How to Make the Most Put of a Conference or Expo


An expo or a conference is a great way to network with other people who work in your industry, as well as a great place to reach a target market.

I co-own and edit a wedding magazine, so I’ve been to my fair share of bridal expos. And I’ve learned a lot from being surrounded by other vendors as well as dealing with attendees.

I found some excellent blog posts written by professional who have great advice on how to make the most of your time at a conference or expo. I've used some of their tips to illustrate my thoughts. If you'll be attending a conference soon, then these tips are assembled just for you.

Do Your Research Before You Go

You might have to sign up to attend sessions in advance, so make sure to look up the topics and speakers ahead of time. The most popular sessions will fill up fast, so don’t wait to decide on what you want to attend on the day of the event—you might not get a seat!

A good strategy before conferences once you've seen the speaker and attendee list is to select the people you'd like to connect with. If you're well established in the topic, perhaps you want to focus on making a few really strong and solid connections. If you're just getting started and want to use the conference to get to know people, aim for a higher number. —

Think about what you want to learn and take away from the conference, and plan your agenda accordingly. You aren’t going to be able to go to every session and meet every speaker—so make sure to make a list of priorities.

Don’t be a Wallflower

You will get out of a conference or expo what you put into it, so if you keep to yourself, you aren’t doing yourself any favors.

Take advantage of the mixers offered at the event you are attending. It’s a great way to network with new people while catching up with those you already know. But if you spend the entire time surrounding yourself with the same people, you are limiting your reach. Remember—you are there to learn and network!

Networking is a big part of going to a conference. Talk to people you don’t know. I met a retired women’s magazine editor at one of the cocktail parties at last year’s ASJA conference who gave me the best piece of advice I got at the entire conference (sorry, I can’t share – it’s that good). —Michelle Rafter

If you just hang out with your friends, you are wasting precious time. Those people already know you and how awesome you are—you need to introduce yourself and your services to people who DON’T know your capabilities. You never know where a referral might come from unless you put yourself out there.

Build an Interesting Booth

If you are a vendor at an expo, you need to show up prepared. And by prepared I don’t mean with just a stack of business cards in your hands. I have seen some of the most amazing booths at bridal expos—booths that people have really thought about and built themselves.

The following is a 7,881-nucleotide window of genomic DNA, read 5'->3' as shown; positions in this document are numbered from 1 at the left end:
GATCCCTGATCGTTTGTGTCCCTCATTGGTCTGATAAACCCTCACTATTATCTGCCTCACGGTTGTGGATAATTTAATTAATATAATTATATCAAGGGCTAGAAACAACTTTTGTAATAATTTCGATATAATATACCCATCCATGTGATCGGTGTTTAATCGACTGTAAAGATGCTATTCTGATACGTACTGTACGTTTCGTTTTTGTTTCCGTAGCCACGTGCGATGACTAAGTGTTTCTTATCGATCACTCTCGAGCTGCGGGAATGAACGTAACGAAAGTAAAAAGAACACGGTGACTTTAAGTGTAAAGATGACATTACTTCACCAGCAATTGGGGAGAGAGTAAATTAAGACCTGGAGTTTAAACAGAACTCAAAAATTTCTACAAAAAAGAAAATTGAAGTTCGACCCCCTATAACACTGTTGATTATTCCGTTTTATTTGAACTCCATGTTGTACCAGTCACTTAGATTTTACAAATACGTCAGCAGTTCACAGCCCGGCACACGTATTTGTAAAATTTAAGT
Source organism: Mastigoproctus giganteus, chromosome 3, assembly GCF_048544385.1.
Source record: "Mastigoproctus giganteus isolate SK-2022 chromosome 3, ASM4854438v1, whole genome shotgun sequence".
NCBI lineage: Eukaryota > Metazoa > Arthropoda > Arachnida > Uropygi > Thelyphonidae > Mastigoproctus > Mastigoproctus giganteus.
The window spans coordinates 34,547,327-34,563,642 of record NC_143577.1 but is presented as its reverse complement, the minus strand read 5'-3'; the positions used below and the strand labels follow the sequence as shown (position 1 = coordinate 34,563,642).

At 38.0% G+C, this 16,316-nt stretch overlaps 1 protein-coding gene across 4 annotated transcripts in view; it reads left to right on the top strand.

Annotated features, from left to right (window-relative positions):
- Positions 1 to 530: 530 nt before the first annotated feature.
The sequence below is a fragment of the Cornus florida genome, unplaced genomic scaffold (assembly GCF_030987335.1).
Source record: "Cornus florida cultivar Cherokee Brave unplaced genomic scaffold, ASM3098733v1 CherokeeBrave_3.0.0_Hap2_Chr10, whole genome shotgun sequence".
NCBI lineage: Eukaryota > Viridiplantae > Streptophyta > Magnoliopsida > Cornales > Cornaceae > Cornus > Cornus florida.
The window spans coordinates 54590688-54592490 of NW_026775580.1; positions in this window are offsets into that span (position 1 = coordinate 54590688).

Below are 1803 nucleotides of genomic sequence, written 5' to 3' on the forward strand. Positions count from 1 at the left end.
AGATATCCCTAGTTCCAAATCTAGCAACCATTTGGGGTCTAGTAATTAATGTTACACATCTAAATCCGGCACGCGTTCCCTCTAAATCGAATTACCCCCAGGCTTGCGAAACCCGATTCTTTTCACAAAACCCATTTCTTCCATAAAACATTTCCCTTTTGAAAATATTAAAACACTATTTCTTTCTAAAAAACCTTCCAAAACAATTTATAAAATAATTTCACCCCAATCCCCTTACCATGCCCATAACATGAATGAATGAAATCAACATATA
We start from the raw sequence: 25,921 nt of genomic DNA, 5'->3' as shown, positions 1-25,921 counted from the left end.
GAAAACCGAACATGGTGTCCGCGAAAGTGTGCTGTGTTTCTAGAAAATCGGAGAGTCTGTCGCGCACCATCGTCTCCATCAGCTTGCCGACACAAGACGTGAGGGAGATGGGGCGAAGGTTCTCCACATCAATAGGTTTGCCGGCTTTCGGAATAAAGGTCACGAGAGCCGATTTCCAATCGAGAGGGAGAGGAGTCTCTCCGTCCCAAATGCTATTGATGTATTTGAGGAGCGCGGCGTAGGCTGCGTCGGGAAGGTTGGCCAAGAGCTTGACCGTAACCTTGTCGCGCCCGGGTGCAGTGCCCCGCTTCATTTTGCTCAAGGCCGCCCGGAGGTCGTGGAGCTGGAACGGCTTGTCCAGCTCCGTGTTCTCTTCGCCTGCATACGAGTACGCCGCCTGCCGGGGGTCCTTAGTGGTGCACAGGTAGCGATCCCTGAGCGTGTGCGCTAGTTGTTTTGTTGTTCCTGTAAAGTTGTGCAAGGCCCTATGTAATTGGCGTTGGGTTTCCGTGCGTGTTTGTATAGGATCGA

If you are looking to attract clients, make the most of your booth space. Create a space where you can comfortably chat with potential clients, whether this is a little couch or even a couple of chairs.

Plan Time With Like-Minded Folks

I attended a small business conference and really loved what one of the other attendees was saying in one of the sessions I attended. I made a point to catch up with her afterwards and introduce myself. We made plans to sit together at lunch and I now consider her a friend and turn to her on occasion for business advice.

Reach out to your contacts beforehand and propose grabbing an early breakfast together, lunch, or drinks during the conference. Encourage each person to invite 1-2 people that they deeply respect, thus broadening the potential of the meeting. —The 99%

Bring Business Cards

If you don’t have business cards, have some made—they aren’t expensive. A business card is a great way to leave something behind with someone you clicked with. It’s way easier to hand someone a business card with all of your contact information on it than to have them type it into their smartphone.

There are some cool online business card apps, like Bump, but they only work if the other person has the same app. Don’t want to walk around with a wad of business cards in your pocket? You could take a photo of it with your phone, or use LinkedIn’s CardMunch iPhone app, which captures the image and saves the info in your contacts.

Call me old fashioned, but I still like paper business cards. I’m impressed by color, the texture of the paper, and the cleverness of the design.

Tweet in the Back

If you plan on tweeting during someone’s presentation, don’t sit right in front of them.

Sit in the back if you’re live tweeting. Or on the side or somewhere else where you won’t bother people. Use the meeting hashtag when sharing tweets. Find the other people live tweeting the event: chances are you’ll have lots in common. —Michelle Rafter

It’s so distracting (and disheartening) to be giving a presentation to a group of people whose heads are buried in their technology. I always wonder if anyone is listening to me! Look up, make eye contact, smile, show you are interested. Trust me, the presenter will appreciate it!

Do you have any tips to share? We’d love to hear them!

Photo credit: Some rights reserved by xilius.

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